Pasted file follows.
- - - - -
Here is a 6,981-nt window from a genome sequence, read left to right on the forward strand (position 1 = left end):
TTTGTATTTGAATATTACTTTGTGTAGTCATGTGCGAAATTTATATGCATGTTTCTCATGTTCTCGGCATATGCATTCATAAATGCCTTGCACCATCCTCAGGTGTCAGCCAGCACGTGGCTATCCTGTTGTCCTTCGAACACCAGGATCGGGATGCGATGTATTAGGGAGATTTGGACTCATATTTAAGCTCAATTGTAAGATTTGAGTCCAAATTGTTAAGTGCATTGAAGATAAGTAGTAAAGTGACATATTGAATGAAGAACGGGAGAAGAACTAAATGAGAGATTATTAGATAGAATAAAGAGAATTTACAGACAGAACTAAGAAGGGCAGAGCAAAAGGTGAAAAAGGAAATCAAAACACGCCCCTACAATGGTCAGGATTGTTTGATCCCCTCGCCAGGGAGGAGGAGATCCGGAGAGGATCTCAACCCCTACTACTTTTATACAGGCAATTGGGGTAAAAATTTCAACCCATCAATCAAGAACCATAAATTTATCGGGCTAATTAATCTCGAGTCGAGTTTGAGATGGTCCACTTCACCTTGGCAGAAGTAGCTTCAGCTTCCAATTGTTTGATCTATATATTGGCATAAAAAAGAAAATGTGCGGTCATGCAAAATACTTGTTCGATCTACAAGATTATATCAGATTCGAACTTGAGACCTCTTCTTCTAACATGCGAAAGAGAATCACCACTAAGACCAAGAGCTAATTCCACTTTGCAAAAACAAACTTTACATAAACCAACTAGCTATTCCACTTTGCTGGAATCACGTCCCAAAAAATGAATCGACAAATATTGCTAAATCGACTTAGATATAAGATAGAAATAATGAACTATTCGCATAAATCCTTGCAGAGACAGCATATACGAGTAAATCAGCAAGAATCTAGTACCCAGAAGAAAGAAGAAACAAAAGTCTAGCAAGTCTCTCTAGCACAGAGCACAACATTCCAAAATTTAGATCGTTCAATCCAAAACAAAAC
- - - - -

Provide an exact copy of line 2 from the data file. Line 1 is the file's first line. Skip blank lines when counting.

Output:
TTTGTATTTGAATATTACTTTGTGTAGTCATGTGCGAAATTTATATGCATGTTTCTCATGTTCTCGGCATATGCATTCATAAATGCCTTGCACCATCCTCAGGTGTCAGCCAGCACGTGGCTATCCTGTTGTCCTTCGAACACCAGGATCGGGATGCGATGTATTAGGGAGATTTGGACTCATATTTAAGCTCAATTGTAAGATTTGAGTCCAAATTGTTAAGTGCATTGAAGATAAGTAGTAAAGTGACATATTGAATGAAGAACGGGAGAAGAACTAAATGAGAGATTATTAGATAGAATAAAGAGAATTTACAGACAGAACTAAGAAGGGCAGAGCAAAAGGTGAAAAAGGAAATCAAAACACGCCCCTACAATGGTCAGGATTGTTTGATCCCCTCGCCAGGGAGGAGGAGATCCGGAGAGGATCTCAACCCCTACTACTTTTATACAGGCAATTGGGGTAAAAATTTCAACCCATCAATCAAGAACCATAAATTTATCGGGCTAATTAATCTCGAGTCGAGTTTGAGATGGTCCACTTCACCTTGGCAGAAGTAGCTTCAGCTTCCAATTGTTTGATCTATATATTGGCATAAAAAAGAAAATGTGCGGTCATGCAAAATACTTGTTCGATCTACAAGATTATATCAGATTCGAACTTGAGACCTCTTCTTCTAACATGCGAAAGAGAATCACCACTAAGACCAAGAGCTAATTCCACTTTGCAAAAACAAACTTTACATAAACCAACTAGCTATTCCACTTTGCTGGAATCACGTCCCAAAAAATGAATCGACAAATATTGCTAAATCGACTTAGATATAAGATAGAAATAATGAACTATTCGCATAAATCCTTGCAGAGACAGCATATACGAGTAAATCAGCAAGAATCTAGTACCCAGAAGAAAGAAGAAACAAAAGTCTAGCAAGTCTCTCTAGCACAGAGCACAACATTCCAAAATTTAGATCGTTCAATCCAAAACAAAAC